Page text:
July 27, 2015
New Melones Lake Fishing Report
Water Conditions: New Melones Lake is currently holding 367,383 acre-feet of water. The lake level dropped four feet this last week. It is currently at 823 ft. above sea level and 265 ft. from full. The water clarity is stained in many areas and will occasionally clear up. The water temperature is warm, with the average being 76-81 degrees. Glory Hole Point boat launch is a two lane dirt road and gravel leading off of the end of the point. There is not a courtesy dock and it is best to launch with a 4-wheel drive vehicle.
Trout: Fair. Most anglers that are on the water are not targeting trout. The trout are down in deep water and holding near the old lake and existing river channel. The shad have also headed toward these deep/cool areas, and the trout will feed on them throughout the day. Trolling anglers try trolling down to 50-70’ of water. Use a good topographical map or the contour map on your fish finder to avoid snagging your presentations on the bottom. When fishing in deep water you should use baits that rattle or wobble side-to-side. Fish will be able to find baits that create commotion. Plus, a little scent will go a long way. The fish will key in on the scent and track the bait down. Night fishing anglers have been catching a mix bag of fish while fishing under a submersible light. Trout, bass, catfish and crappie will swing by to feed on the shad that have been drawn to the light. Some of the biggest fish will lurk on the outside edge of the light. It is a good idea to occasionally make a few casts with a shad patterned lure. A Rattle Trap or lipless crank works well and has the same profile as the shad. Bank anglers have been fishing in the high country and catching some nice trout. We do encourage catch and release for the brown trout as The Department of Fish and Game will no longer be planting them. Carefully measure, weigh and photograph trophy fish and send us pictures and information.
Kokanee: Fair. Some anglers continue to target the kokanee and a still catching fish on each outing. The bite should remain throughout August and September. Then it will taper off as they move upriver to spawn. Most anglers are finding their luck trolling in 45-65’ of water on the main lake. The main body of water is still plenty deep and can be trolled without getting snagged. It is best to have a good topographical map or use the contour map on your GPS to find any submerged island tops. The water clarity is stained and dark colors have been working best. Black, blue and purple are all good choices. Also, try to use contrasting colored beads. This will make your bait more visible for the fish. It is a good idea to use an ample amount of scent when trolling in deep and stained water. Garlic, anise, bloody tuna and carp spit are all proven to attract fish. Use these scents in an Oregon Tackle Scent Chamber to ensure your presentation is producing a scent trail. Don’t forget to tip each hook with shoepeg corn.
Bass: Okay. The bass bite has been a little unpredictable. Some days they have been easy to find and other days they are tougher to locate. The lake level has been dropping each day. This will make the fish a little finicky, and many will pull offshore and suspend making them difficult to target. The morning topwater bite has slowed, but it’s always a good idea to have one tied on. Most fish are being caught on the bottom using soft plastic baits. It is best to use a weedless presentation to avoid getting snagged in the wood. Crawdad and shad patterns will continually produce bites. To target suspending fish, try using deep diving crank baits or fishing a shad patterned paddle tail swimbait. Keep in mind that anglers trolling for trout are catching nice bass in the middle of the lake. It is a good idea to make occasional casts out in deep water. PLEASE PRACTICE CATCH AND RELEASE. The bigger fish are the future of our lake. Take photos and carefully release the fish back into to the lake to maintain a healthy fish population for generations to come.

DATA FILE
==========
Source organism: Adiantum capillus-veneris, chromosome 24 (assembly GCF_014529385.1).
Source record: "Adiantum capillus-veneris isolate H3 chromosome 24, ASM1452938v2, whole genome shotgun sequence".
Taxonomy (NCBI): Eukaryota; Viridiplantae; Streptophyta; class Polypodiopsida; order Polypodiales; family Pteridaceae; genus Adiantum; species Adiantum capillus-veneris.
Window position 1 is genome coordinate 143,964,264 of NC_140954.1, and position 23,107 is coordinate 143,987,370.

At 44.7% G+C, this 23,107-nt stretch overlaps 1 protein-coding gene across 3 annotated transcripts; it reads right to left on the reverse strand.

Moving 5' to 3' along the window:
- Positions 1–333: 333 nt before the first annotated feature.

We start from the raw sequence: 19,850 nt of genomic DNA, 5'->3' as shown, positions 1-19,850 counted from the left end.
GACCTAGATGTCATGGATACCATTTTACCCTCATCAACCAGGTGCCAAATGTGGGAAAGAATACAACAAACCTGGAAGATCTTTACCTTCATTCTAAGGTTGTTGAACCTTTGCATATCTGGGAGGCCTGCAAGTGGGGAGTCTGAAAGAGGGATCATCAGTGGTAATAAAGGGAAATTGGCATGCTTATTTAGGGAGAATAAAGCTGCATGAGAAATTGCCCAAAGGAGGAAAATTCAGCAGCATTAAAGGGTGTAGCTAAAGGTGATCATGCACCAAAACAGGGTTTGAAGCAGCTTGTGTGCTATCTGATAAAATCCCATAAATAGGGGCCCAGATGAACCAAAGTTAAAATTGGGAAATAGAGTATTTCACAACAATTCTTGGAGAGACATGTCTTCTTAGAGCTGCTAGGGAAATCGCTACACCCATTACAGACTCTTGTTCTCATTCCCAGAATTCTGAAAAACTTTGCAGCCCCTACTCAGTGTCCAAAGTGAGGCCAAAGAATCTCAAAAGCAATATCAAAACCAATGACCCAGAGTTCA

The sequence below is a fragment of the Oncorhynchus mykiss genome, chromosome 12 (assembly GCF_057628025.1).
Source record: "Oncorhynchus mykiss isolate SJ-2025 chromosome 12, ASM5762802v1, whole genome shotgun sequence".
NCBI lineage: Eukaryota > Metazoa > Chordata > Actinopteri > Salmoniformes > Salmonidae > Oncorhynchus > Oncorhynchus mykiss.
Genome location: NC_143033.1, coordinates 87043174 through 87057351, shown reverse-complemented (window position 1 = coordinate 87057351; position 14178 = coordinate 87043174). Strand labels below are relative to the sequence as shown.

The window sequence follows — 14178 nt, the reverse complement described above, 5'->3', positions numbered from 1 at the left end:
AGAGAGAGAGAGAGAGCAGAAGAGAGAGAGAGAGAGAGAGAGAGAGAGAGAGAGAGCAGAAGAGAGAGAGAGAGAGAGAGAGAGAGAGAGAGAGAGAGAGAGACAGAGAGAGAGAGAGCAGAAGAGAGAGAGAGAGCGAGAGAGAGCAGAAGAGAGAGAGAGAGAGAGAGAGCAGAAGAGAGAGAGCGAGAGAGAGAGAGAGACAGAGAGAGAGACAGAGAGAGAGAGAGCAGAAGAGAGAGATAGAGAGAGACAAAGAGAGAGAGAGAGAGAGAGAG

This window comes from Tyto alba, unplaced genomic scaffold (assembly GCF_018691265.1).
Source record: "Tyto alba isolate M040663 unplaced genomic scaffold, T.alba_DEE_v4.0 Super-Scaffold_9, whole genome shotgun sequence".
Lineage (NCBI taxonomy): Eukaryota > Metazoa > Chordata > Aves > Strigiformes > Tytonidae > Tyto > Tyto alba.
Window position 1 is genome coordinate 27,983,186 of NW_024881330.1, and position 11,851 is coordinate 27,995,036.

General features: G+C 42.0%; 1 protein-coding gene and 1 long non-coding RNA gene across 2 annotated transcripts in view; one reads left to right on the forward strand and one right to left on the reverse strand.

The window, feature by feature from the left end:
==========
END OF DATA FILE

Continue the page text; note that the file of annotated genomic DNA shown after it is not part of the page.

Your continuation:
Catfish: Great. This has been a great year for large catfish and anglers continue to haul in some lunkers. The catfish are cruising the shoreline and feeding on small fish and crawdads. Traditionally catfish are considered bottom feeders, but they are actually fairly aggressive and will hunt for their prey much like a bass would. They also have very poor eyesight and rely on smell and vibration to track down each meal. Keep this in mind and be sure you add scent and movement to your setup. Most of the time the natural scent of frozen fish will be enough, but it’s not a bad idea to add additional scent. To create movement and vibration try using a bead below the weight. Lightly shake your rod to make the weight and bead tick. On a calm night or in stained water this will help fish locate the bait. Also, try using a rattle in-line below a slip float. The motion of the waves will cause the rattle to shake. Just a little sound can go a long way. Glory Hole Sports Big Fish of the Week goes to Christine Cedillo of Modesto. She caught a 10-pound, 2-ounce catfish out of 30’ of water while fishing upriver.
Crappie: Fair. Some anglers have been catching a few crappie at night with mini jigs fished under a submersible light. They have been suspending in the branches of the standing timber and feeding on shad.